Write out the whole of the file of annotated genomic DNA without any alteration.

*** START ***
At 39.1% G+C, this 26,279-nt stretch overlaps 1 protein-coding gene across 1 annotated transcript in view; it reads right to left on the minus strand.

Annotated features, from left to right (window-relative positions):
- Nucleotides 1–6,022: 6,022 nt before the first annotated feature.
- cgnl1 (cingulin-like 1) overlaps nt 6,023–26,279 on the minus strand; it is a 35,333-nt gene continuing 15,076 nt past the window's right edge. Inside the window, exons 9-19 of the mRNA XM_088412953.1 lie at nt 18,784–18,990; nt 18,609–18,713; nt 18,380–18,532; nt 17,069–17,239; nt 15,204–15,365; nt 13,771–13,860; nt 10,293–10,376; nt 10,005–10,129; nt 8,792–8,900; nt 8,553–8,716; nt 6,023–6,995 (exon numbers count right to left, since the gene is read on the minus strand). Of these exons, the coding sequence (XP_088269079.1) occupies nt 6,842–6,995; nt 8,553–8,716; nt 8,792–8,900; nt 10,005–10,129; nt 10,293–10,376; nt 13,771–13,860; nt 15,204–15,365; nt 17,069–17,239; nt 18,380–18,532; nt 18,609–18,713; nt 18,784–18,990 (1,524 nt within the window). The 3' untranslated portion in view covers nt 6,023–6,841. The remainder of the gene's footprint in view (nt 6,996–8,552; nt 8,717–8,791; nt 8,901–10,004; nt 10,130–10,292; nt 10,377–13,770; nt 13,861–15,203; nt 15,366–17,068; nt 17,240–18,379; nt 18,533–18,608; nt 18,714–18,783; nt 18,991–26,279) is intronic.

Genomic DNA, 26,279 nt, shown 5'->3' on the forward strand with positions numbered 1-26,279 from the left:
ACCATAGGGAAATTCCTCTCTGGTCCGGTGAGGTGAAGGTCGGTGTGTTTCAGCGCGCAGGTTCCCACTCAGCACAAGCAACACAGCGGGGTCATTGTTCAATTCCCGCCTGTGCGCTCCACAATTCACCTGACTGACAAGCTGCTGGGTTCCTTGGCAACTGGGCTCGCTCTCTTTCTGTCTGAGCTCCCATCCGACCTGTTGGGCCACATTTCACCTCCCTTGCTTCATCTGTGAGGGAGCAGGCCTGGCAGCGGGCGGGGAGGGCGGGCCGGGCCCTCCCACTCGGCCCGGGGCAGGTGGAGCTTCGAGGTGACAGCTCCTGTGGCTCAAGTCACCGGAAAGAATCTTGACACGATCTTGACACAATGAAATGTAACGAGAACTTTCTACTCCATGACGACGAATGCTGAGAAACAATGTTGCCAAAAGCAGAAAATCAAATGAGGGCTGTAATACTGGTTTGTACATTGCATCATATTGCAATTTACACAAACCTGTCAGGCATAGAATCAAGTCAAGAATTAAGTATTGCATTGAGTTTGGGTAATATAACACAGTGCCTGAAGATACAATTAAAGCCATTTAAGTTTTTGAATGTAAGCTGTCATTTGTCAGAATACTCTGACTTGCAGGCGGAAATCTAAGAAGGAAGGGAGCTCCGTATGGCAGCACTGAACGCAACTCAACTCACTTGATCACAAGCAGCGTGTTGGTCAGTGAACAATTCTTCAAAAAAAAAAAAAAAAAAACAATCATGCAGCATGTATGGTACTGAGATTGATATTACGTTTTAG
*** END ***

At 39.1% G+C, this 26,279-nt stretch overlaps 1 protein-coding gene across 1 annotated transcript in view; it reads right to left on the minus strand.

Annotated features, from left to right (window-relative positions):
- Nucleotides 1–6,022: 6,022 nt before the first annotated feature.
- cgnl1 (cingulin-like 1) overlaps nt 6,023–26,279 on the minus strand; it is a 35,333-nt gene continuing 15,076 nt past the window's right edge. Inside the window, exons 9-19 of the mRNA XM_088412953.1 lie at nt 18,784–18,990; nt 18,609–18,713; nt 18,380–18,532; nt 17,069–17,239; nt 15,204–15,365; nt 13,771–13,860; nt 10,293–10,376; nt 10,005–10,129; nt 8,792–8,900; nt 8,553–8,716; nt 6,023–6,995 (exon numbers count right to left, since the gene is read on the minus strand). Of these exons, the coding sequence (XP_088269079.1) occupies nt 6,842–6,995; nt 8,553–8,716; nt 8,792–8,900; nt 10,005–10,129; nt 10,293–10,376; nt 13,771–13,860; nt 15,204–15,365; nt 17,069–17,239; nt 18,380–18,532; nt 18,609–18,713; nt 18,784–18,990 (1,524 nt within the window). The 3' untranslated portion in view covers nt 6,023–6,841. The remainder of the gene's footprint in view (nt 6,996–8,552; nt 8,717–8,791; nt 8,901–10,004; nt 10,130–10,292; nt 10,377–13,770; nt 13,861–15,203; nt 15,366–17,068; nt 17,240–18,379; nt 18,533–18,608; nt 18,714–18,783; nt 18,991–26,279) is intronic.

Genomic DNA, 26,279 nt, shown 5'->3' on the forward strand with positions numbered 1-26,279 from the left:
ACCATAGGGAAATTCCTCTCTGGTCCGGTGAGGTGAAGGTCGGTGTGTTTCAGCGCGCAGGTTCCCACTCAGCACAAGCAACACAGCGGGGTCATTGTTCAATTCCCGCCTGTGCGCTCCACAATTCACCTGACTGACAAGCTGCTGGGTTCCTTGGCAACTGGGCTCGCTCTCTTTCTGTCTGAGCTCCCATCCGACCTGTTGGGCCACATTTCACCTCCCTTGCTTCATCTGTGAGGGAGCAGGCCTGGCAGCGGGCGGGGAGGGCGGGCCGGGCCCTCCCACTCGGCCCGGGGCAGGTGGAGCTTCGAGGTGACAGCTCCTGTGGCTCAAGTCACCGGAAAGAATCTTGACACGATCTTGACACAATGAAATGTAACGAGAACTTTCTACTCCATGACGACGAATGCTGAGAAACAATGTTGCCAAAAGCAGAAAATCAAATGAGGGCTGTAATACTGGTTTGTACATTGCATCATATTGCAATTTACACAAACCTGTCAGGCATAGAATCAAGTCAAGAATTAAGTATTGCATTGAGTTTGGGTAATATAACACAGTGCCTGAAGATACAATTAAAGCCATTTAAGTTTTTGAATGTAAGCTGTCATTTGTCAGAATACTCTGACTTGCAGGCGGAAATCTAAGAAGGAAGGGAGCTCCGTATGGCAGCACTGAACGCAACTCAACTCACTTGATCACAAGCAGCGTGTTGGTCAGTGAACAATTCTTCAAAAAAAAAAAAAAAAAAACAATCATGCAGCATGTATGGTACTGAGATTGATATTACGTTTTAG